Suspicion surrounds Tom Robbins. Is he serious, or is he merely having us on? Is he a literary artist, urging the reader into disjointed worlds wherein to ponder elementals, or is he merrily masturbating between the covers and laughing all the way to the bank?
Or is it instead all four? And does it even matter?
Thanks to the folks at City Lights Bookstore in Sylva, Robbins fans in this area will have a chance to press the authorial flesh this week. The publisher of his latest novel, Villa Incognito (Bantam Books, 2003), held a booksellers' display contest, and City Lights nabbed the prize: Robbins-for-a-night as part of his current tour -- flogging the just-out paperback edition. It's to be the only WNC touchdown for the Blowing Rock native.
And let this be said: Robbins may have flown tush over teacup into the literary stratosphere with a succession of sporadically acclaimed and not infrequently best-selling books, but he hasn't forgotten his roots. As he explains in Incognito: "All Carolina folk are crazy for mayonnaise, mayonnaise is as ambrosia to them, the food of their tarheeled gods. Mayonnaise comforts them, causes the vowels to slide more musically along their slow tongues, appeasing their grease-conditioned taste buds while transporting those buds to a plane higher than lard could ever hope to fly."
Isn't it so? Do we not gloriously wallow in "this inanimate seductress, this goopy glorymonger, this alchemist in a jar"? Or is Chairman Bob misreading us when he proffers the never-ending discount on lipidic Laura Lynn at the end of aisle three?
Robbins has authored nine weirdly contorted, squishily sexy romps -- from Another Roadside Attraction (1971) to Even Cowgirls Get the Blues (1976) to my favorites, Still Life With Woodpecker (1980) and Jitterbug Perfume (1984). A long dry spell gave way to the vaguely disappointing Fierce Invalids Home From Hot Climates (2000) and the equally recherche current title. Not considered a terribly prolific writer, Robbins remarked in a 2000 interview with January Magazine: "I probably spend as much time on one sentence as John Grisham spends on five chapters."
In that same interview, he limned his muse thus: "What I try to do, among other things, is to mix fantasy and spirituality, sexuality, humor and poetry in combinations that have never quite been seen before in literature."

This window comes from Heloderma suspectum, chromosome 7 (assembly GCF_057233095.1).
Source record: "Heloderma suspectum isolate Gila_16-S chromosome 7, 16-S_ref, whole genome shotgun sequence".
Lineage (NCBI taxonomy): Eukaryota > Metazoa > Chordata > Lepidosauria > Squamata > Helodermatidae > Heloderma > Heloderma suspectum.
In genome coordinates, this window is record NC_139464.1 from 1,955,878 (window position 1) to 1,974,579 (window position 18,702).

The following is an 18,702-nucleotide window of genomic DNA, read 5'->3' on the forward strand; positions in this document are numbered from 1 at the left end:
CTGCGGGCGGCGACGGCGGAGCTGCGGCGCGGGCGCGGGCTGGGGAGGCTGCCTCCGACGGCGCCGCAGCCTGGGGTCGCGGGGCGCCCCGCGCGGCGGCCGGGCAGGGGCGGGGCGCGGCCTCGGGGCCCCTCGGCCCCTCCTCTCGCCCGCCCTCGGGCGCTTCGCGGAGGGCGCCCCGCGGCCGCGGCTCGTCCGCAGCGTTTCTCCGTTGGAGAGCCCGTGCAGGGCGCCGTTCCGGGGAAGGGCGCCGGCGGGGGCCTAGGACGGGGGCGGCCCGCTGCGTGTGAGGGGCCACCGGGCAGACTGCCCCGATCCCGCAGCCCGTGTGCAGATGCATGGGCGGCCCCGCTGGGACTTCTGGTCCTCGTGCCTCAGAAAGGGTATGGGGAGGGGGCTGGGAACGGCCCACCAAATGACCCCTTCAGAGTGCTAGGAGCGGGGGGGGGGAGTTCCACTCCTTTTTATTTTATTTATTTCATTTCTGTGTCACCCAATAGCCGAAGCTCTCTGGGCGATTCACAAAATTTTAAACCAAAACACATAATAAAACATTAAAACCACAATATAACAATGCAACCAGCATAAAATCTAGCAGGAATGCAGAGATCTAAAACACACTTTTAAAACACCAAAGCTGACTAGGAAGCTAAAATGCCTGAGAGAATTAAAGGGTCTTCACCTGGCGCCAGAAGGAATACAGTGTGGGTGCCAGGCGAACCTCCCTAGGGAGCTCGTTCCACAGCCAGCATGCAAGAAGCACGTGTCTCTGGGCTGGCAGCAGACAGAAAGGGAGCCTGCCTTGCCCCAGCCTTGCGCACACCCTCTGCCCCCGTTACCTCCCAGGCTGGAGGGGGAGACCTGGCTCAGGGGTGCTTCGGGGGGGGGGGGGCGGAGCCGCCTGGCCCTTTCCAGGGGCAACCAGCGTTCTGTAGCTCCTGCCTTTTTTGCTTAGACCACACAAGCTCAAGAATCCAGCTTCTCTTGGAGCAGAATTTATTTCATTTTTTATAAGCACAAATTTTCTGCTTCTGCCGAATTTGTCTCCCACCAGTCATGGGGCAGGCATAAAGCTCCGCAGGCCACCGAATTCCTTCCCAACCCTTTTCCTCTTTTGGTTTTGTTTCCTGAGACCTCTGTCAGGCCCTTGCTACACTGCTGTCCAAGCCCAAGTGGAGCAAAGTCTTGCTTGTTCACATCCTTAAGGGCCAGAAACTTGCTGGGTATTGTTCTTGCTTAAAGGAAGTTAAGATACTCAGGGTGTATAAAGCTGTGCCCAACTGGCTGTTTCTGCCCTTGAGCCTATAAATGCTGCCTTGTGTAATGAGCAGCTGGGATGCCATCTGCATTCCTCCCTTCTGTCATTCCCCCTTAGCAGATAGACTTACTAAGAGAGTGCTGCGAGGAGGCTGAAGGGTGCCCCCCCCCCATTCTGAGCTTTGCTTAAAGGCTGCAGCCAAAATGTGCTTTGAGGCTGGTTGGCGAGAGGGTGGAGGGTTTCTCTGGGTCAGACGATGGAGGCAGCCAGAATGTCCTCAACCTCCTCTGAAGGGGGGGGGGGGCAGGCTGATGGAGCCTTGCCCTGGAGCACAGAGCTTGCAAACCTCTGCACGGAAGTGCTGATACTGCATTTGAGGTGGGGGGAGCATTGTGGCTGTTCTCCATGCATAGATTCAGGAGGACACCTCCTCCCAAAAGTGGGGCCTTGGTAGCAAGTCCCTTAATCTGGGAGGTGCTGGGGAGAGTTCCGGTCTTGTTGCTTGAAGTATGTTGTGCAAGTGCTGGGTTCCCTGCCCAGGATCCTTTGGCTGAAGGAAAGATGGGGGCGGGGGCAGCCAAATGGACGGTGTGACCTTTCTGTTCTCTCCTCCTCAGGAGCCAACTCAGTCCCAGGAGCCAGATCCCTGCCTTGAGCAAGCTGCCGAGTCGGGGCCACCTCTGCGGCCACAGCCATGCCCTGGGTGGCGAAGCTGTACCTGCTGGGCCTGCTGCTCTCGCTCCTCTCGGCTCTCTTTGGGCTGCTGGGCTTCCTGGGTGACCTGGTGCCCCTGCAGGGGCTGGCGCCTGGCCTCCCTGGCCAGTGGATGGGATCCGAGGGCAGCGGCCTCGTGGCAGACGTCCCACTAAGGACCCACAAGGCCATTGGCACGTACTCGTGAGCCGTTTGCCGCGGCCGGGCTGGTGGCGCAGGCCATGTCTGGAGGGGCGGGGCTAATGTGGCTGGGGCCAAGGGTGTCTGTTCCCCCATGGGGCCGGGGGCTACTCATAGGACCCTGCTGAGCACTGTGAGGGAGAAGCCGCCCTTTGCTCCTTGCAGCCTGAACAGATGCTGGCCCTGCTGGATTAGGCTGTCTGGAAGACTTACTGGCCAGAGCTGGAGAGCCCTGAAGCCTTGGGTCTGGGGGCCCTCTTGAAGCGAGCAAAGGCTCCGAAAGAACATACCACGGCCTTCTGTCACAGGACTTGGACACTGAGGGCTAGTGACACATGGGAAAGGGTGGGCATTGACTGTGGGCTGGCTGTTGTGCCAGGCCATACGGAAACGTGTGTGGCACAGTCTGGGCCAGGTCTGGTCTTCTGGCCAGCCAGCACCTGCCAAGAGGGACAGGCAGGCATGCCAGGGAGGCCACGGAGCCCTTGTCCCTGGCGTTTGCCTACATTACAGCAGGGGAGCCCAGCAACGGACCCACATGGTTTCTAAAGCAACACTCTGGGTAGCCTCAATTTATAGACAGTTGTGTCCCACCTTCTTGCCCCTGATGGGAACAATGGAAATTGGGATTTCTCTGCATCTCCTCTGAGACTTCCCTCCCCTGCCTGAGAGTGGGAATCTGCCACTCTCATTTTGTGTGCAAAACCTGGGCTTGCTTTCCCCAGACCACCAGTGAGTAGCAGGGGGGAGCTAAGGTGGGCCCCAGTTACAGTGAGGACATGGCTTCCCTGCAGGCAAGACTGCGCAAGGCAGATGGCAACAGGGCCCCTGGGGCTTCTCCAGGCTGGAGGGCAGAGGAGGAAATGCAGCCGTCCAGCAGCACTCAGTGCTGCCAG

Perhaps what pales for longtime readers is that we have seen it before, in Robbins' own work. Perhaps, also, this explains why his core audience remains post-adolescent, a demographic for whom much is new. Nor is this a damning critique -- someone needs to be the can opener for young, impressionable brains. But dashed hopes are hard on the heart, and Prozac is no substitute for the wish that Robbins' rabbit-hole romping would carry us past his leering Jabberwocks into Canaan or Sybaris.
The City Lights event bodes to be Sylva's Bele Chere. Streets closed, boisterous crowds, live music (the Itinerant Locals, a tuba/accordion duo from Hot Springs, Ark., and Ian Moore and the Rib Tips). But no word yet on funnel cakes or lizards-on-sticks.
The first 200 book buyers will get preferential treatment in the conga-line to the signing table, with numbered tickets dispensed meat-department fashion.
Witness the author, Himself, in paper cap and white apron, smeared with ox blood and chicken grease, sly thumb on the scale, his helpful but world-weary and mayonnaise-lubricated voice calling out, "127? 127?" while running his curious fingers over breasts and thighs and hearts.
"Meet me in Cognito, baby. Pla-bonga. Pla-bong."
Tom Robbins will sign copies of Villa Incognito at 6 p.m. Saturday, June 26 at City Lights Bookstore (3 East Jackson St., Sylva; 828/586-9499). He may also sing, gesticulate and carry on.